Are you interested in raising chickens but dread how much it will cost to build a chicken coop?
Chicken coops can be expensive to build, but they don’t have to be. In this blog post, we’ll outline the cheapest way to build chicken coops that will still keep your chickens safe and warm.
So if you’re just starting with homesteading or are looking for a cheap way to upgrade your existing setup, you can just read on for some tips.
Have any questions about building chicken coops on a budget? Ask us in the comments below! We’d love to help.
Before you invest a lot of money and time setting up expensive chicken coops, learn about building chicken coops the easy way, and you can enjoy the fruits of your labor sooner.
FIGURE OUT THE BASIC NEEDS OF CHICKENS
Chickens are easy to care for and one of the recommended ones to start with for homesteading. They need shelter to keep them safe at night and out of harsh windy, cold weather.
Frostbite is a real threat to chickens in the cold if they are exposed to drafts.
You will know when one of your chickens was out in the cold too long or not protected. The comb will turn black.
This was alarming when we started with chickens and kept them in our 100-year-old barn. I had no idea about the drafts; the combs ended up looking a bit better in the summertime. Other chicken’s combs that turned black ended up having the tips fall off.
If you live in a place where the winters are harsh, it will be essential to learn about the different breeds and find one best suitable for the cold.
So far, with our breeds of chickens, Silkies, Leghorns, and Black Australorp have been very hearty in winter.
NESTING BOX SIZE
Next on the list, they have space for their nests to lay eggs.
Since eggs and chickens are considered tasty morsels by a wide variety of predators, the place built for chickens must be sturdy and well-protected. Add a little food and water, and they’re happy campers.
We started with two nesting boxes when we built our first chicken coop for six chickens.
We can open the top and grab the eggs out without disturbing the flock inside.
This coop is now used for our meat birds. We tend to keep 15-20 chickens now that we have built a new barn.
There are plenty of cheap and free ways to make nesting boxes for your chickens.
We used an old Kitty Litter box for a nesting box when we first moved to our homestead.
For more free nesting box and chicken coop ideas, check out this article here.
Read or Pin: How to Tell When your Hen is Going to Lay an Egg
DECIDE HOW LARGE YOUR COOP NEEDS TO BE
When deciding whether to build your chicken coop or purchase one, consider that you need space for both the animals and their living quarters.
What’s the best way to ensure your chickens are happy? First, you’ll need at least three and preferably five square feet of coop space per bird. This includes an area outdoors, too!
Also, remember that if you build a coop for six hens, you will be getting six eggs a day- most days. This may sound like a little, but even getting one or two eggs a day adds up if your family doesn’t eat eggs daily.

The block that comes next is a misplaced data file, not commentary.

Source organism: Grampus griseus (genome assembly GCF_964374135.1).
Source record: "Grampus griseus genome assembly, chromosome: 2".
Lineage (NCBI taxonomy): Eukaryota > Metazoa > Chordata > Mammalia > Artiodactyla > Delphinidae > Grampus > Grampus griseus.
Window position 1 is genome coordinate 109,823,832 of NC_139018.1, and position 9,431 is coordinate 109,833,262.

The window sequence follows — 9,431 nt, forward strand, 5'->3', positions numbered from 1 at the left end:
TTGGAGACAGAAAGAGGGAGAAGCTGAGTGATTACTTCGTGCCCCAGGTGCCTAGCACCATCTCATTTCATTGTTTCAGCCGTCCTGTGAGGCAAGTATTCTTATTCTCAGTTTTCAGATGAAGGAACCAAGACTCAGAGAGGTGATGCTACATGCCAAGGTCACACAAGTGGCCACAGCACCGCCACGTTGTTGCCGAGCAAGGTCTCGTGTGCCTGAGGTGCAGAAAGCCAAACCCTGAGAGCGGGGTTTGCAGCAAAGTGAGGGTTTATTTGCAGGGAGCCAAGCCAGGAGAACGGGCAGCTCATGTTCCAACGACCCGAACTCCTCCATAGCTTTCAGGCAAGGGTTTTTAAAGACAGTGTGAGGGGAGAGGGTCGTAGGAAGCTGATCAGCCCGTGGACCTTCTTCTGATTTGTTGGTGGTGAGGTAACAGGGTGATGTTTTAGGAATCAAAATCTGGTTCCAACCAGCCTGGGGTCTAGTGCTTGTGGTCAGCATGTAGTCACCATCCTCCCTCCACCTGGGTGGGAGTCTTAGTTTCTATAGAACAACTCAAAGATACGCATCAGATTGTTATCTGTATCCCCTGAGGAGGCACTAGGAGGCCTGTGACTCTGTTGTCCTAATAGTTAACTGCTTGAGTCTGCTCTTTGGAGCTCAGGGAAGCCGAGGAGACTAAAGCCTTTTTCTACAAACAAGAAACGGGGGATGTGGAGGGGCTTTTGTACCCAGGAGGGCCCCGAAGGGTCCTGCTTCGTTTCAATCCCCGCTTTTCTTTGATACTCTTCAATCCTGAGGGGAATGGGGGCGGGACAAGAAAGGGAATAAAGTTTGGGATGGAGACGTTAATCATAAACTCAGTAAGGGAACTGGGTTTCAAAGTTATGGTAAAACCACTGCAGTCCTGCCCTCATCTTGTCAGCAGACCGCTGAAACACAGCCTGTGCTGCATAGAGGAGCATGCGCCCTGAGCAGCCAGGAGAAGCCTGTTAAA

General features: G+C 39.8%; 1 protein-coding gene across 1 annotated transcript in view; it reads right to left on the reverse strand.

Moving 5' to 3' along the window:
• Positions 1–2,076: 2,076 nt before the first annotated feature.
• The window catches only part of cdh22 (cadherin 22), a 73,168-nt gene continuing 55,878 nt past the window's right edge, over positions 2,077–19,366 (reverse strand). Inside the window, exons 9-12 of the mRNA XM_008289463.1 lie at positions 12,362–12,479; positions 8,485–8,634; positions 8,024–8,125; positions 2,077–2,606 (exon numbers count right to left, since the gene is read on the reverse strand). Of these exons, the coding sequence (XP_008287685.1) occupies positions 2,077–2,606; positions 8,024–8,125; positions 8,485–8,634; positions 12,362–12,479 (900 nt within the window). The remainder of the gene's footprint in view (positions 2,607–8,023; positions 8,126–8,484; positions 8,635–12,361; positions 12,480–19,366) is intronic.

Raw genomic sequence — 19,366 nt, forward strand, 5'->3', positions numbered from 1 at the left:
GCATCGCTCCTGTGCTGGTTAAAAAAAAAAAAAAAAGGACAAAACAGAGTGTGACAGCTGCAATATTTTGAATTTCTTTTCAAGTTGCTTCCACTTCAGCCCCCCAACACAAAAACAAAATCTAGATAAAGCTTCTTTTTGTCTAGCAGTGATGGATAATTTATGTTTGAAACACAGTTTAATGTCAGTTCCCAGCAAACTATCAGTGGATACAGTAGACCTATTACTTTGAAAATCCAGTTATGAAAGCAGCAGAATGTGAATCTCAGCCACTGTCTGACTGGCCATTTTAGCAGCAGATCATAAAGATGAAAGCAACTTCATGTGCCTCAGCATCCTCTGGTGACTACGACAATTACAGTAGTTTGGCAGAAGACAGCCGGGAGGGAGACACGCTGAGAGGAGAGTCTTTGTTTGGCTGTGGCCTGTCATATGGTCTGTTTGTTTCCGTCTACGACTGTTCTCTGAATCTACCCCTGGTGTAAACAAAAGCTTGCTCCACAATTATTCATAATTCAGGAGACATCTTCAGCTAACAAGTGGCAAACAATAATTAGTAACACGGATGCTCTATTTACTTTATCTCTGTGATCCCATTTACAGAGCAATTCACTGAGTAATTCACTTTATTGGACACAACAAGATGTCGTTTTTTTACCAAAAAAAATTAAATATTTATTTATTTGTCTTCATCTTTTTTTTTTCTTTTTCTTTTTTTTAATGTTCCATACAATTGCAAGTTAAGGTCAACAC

DECIDE WHERE TO KEEP YOU CHICKEN COOP
Take care not to put a chicken coop too close to your home for several reasons. First, the noise can get loud and downwind; a chicken coop doesn’t smell like roses.
On the other hand, you don’t want to put the coop too far away either – both for the sake of convenience and so that you can keep an eye out for predators.
CREATE AN EASY TO CLEAN COOP
No matter how fancy a chicken coop is, don’t forget that it has to be cleaned regularly to cut down on odor and bug infestations. One of the mistakes those new to raising chickens make is building coops where the floor is completely level.
Read or Pin: How to Clean the Chicken Coop in 10 minutes.
Isn’t that the way to build a house? Yes, but not a hen house – because when you go to wash it out, all of that stuff will pool right at your feet. Not a pretty thought or sight.
Instead, you want to build the floor with a tilt at the back of it.
Building a chicken coop the easy way includes an easy clean-up. With a slightly tilted floor at the rear of the house, when you spray it down during cleaning, all that icky stuff will wash down the slant and right out the back door of the coop.
We’ve opted for sand recently in our coop, and it makes cleaning it out even more effortless.
KEEP PREDATORS OUT
Put a chicken wire fence around the coop to keep unwelcome guests out. Remember that some animals will dig beneath fences to get into the chicken coop, so play it smart and bury the fence partly below the ground.
Building chicken coops the easy way makes the work of owning chickens easier in the long run.
FREE CHICKEN COOP DESIGN PLANS
Check out this quick roundup to score free chicken coop plan designs for FREE!
- Our Urban Chicken Coop Plan
- The Palace Chicken Coop: Free Chicken Coop Plan
- Free Chicken Coop Blueprints
- Building A Chicken House ( Small)
- Shed Chicken Coop Plan
- A-Frame Chicken Coop
- How to Build a Chicken Coop– very detailed
- Free Chicken Coop Plan
More Chicken Tips: